If there’s one thing that most people don’t think about when they move, it’s the local neighbors. Good neighbors can make living in a below-average neighborhood pleasant. Bad neighbors can turn a good home into a living hell. If you’re wondering how to go about dealing with annoying neighbors, it can be hard to come up with a solution.
Sometimes, it’s just because they’re nuisances. Other times, it’s because they invite the wrong crowd around or because they leave trash in your yard. Are you wondering what you can do to cope or if there’s any way to stop it? Here’s the scoop for each scenario.
Ugh, there’s nothing worse than dealing with a neighbor who leaves trash everywhere, right? In most cases, a quick chat will make most people recognize that they’re being jerks. This can clear up a lot of issues immediately, especially if you offer positive reinforcement.
If that doesn’t work, you should talk to your local HOA or local code enforcement. If you’re dealing with noise complaints, call the police. Having people who have reinforcements on hand can take care of issues along these lines.
What if your neighbors are just plain rude? If they are the type to hurl insults at you while you work in the yard or try to harass you, ignoring them is the best option. If that isn’t going to work, giving them written warning telling them to leave you alone is important—as is documenting the harassment.
Should they continue, file a police report and get a lawyer. Suing them for harassment is an option, as is pressing charges.
Let’s say that you moved into a neighborhood that’s friendly to just about everyone, except for you. They whisper about you, shun you, and maybe hurl a couple of rude comments too. They’re downright mean, and they want you to know that you are not welcome. What can you do?
Sadly, you can’t force people to like you. The best thing you can do is find friends outside of town. If they’re spreading rumors, consider finding out if you can get evidence of them saying this. It could be regarded as a form of libel or harassment.
Once in a while, you’ll have neighbors who just don’t understand that you have boundaries or that you won’t allow them to use your pool. These might be the most annoying neighbors that you can have, even if they don’t necessarily mean harm.
The best way to enforce boundaries is to remind them of them. If they do not respect your boundaries, ask them to leave. If they don’t leave or don’t stop harassing you, then it’s okay to get the police involved.
Dealing with noisy neighbors is its own topic, but as with most problems relating to bad neighbors, your best bet is to start with a conversation. Make them aware of the problem, and hopefully, they’ll remedy the situation.
If they don’t, you may want to try and give them some of their own medicine. A lot of bad behavior can be fixed by mirroring it if talking to them doesn’t work. Once the shoe is on the other foot, most neighbors realize that they’ve been acting like pricks and will stop the bad behavior immediately. But make sure you don’t overstep your bounds. The last thing you want to do is to disturb other neighbors that may not be causing problems and to wake up to noise complaints against you.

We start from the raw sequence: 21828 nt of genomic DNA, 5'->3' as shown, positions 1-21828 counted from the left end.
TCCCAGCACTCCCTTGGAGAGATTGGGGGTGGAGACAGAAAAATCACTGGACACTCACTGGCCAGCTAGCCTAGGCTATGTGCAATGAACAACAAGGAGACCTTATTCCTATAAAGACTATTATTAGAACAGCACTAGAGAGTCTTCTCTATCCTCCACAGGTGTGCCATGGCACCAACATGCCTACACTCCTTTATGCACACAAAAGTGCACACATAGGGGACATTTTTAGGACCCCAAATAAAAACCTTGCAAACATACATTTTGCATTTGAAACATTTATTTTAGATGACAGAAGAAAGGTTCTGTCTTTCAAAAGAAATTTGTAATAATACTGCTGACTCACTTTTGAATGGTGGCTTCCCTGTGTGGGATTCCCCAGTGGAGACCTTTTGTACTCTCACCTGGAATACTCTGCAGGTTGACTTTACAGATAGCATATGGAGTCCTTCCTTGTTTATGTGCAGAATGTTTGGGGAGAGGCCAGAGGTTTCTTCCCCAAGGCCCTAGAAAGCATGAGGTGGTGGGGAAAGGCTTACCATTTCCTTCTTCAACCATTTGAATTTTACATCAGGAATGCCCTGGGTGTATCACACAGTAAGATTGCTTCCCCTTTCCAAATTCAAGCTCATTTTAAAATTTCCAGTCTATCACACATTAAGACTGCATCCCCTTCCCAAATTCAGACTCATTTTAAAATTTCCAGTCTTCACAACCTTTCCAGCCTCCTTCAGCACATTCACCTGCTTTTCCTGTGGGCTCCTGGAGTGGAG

Do you have neighbors who vandalize your property? Invest in cameras, record them in action, and show it to the police. Press charges, sue them and have your homeowner’s insurance policy go through with subrogation. After that, they won’t do it again!
Though it’s rare, there are occasional moments where your neighbors can become such an ungodly nuisance that you need to make them leave. In most situations like this, you’re not going to be the only one suffering from their issues. Here’s what to do:
- Reach out to other neighbors who want them gone. Ask them if they’ve dealt with police issues or lawsuits. Compile evidence from police reports, damage photos, insurance companies, and lawyers who may have had to handle them.
- Pass around a petition asking them to leave. Most people will sign it if they are a true nightmare. It doesn’t have to be many signatures either. Just the surrounding neighbors will be enough.
- Take the evidence to your neighbor’s landlord or HOA. In most areas, neighbors will have someone watching over them. Depending on the severity of the problems, the evidence you compiled may be enough to evict them.
- If this does not work, consider seeing if your area has “nuisance neighbor” laws. Though rare, some jurisdictions will allow fellow neighbors to oust a neighbor who has been convicted of certain nuisance violations. You may need to collectively hire a lawyer for this to happen.
Honestly, this doesn’t work. The vast majority of neighbors who get a letter asking them to leave will only be put on the defense. This only ends up making you look like the bad neighbor. At the very worst, this could cause your trouble neighbors to decide to retaliate against you.
Most annoying neighbors already know that they are not exactly the best people to move next door to. If they don’t, they usually pick up on subtle issues like people complaining, regular code violations, or, you know, lawsuits.
If you haven’t been able to settle anything with your neighbors after repeated police calls, then you may need to realize that they won’t leave. At this point, you have to make a tough decision. Do you continue to cope with annoying neighbors, or do you decide that it’s time to pack things up?
We cannot make that decision for you. However, if you feel like your life, your pets, or your property is in danger, we strongly advocate for leaving. After all, it’s better to cut your losses than to deal with serious problems later on down the line.